“As for transparency, all of our accounts are on the website” – DublinTown chief executive Richard Guiney

DIVISIONS on the benefits of Business Improvement District (BID) company DublinTown have emerged as a vote on whether to keep it in place looms.
The BID company is adamant that the services it provides have been extremely beneficial to businesses, visitors and locals in the city centre – but some businesses are opposed to paying the BID levy, claiming that they get nothing in return.
The company represents around 2,500 businesses in the city centre, spanning the Dublin 1, 2 and 8 areas, and every five years there is a vote on whether to renew the service.
DublinTown is responsible for events such as the Dublin Fashion Festival and Dine In Dublin. It also puts up the Christmas lights every year, removes graffiti from privately owned properties and disposes of drug paraphernalia from the streets.
The company also works to solve issues caused by road/Luas works, which can reduce footfall for some businesses on certain streets.
Mary Costelloe, of Costelloe + Costelloe on Chatham Street, said she will be voting against DublinTown’s renewal because she feels “they are not as good as they say they are”.
She told The Gazette: “They’re very good at saying: ‘We’ve done this and we do that’, but there’s no accountability and I just got a bit cranky with them for that.
“The fashion festival was one thing – I never heard a customer mention it, and this seems to be a big part of what they boast about doing. They never come back to us and say: ‘Did that work for you?’,” said Mary.
A campaign entitled Vote No To BID has been set up and is being spearheaded by Cllr Mannix Flynn (Ind).
The campaign claims: “DublinTown is very good at devising grandiose schemes for promoting business in the city centre. We have NEVER been asked how any of their promotions worked … or didn’t!”
Cllr Flynn argues that it is unfair that businesses should “pay a double rate to a private company”.
Speaking to The Gazette, he said: “Small companies struggle to pay rates as it is and the business community want out of a private company.”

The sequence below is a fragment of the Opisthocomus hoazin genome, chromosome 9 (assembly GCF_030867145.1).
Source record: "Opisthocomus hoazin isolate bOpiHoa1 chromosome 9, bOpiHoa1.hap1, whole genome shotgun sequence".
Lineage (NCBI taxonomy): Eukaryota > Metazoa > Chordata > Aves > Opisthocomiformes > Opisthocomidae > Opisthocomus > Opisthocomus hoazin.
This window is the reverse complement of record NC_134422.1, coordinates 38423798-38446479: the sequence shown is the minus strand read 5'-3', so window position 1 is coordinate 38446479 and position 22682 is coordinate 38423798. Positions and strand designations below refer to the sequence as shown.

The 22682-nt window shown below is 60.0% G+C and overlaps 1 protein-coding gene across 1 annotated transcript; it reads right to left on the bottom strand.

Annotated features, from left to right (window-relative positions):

He also criticised the company for its lack of transparency and for what he called the “draconian and punitive traffic measures” they support.
In response to such views, DublinTown’s chief executive Richard Guiney said: “Before we were set up, the city was losing market share and we were set up to counteract that – and we’ve done that.
“We’ve increased footfall, despite the fact that the Luas works are ongoing.” He added that vacancy rates have also been almost halved since then.
“The perceptions of public safety – something that has been an issue in the city for a long time – are steadily improving.”
Guiney refuted Cllr Flynn’s claims and what he termed “bizarre behaviour”. Of Cllr Flynn, he said: “He’s got his own agenda, he’s not a business person, he doesn’t pay a levy and he won’t have a vote, so I would discount his contribution to the debate.
“The ‘no’ side have put up no alternative – if they have alternatives [to DublinTown] I’d love to see them. As for transparency, all of our accounts are on the website. Businesses are not paying a double rate, it’s 1/20th of the [standard council] rate.”
For DublinTown to continue, more than 50% of its members must vote in favour of renewal this June or July, with the exact date for the vote not yet set.


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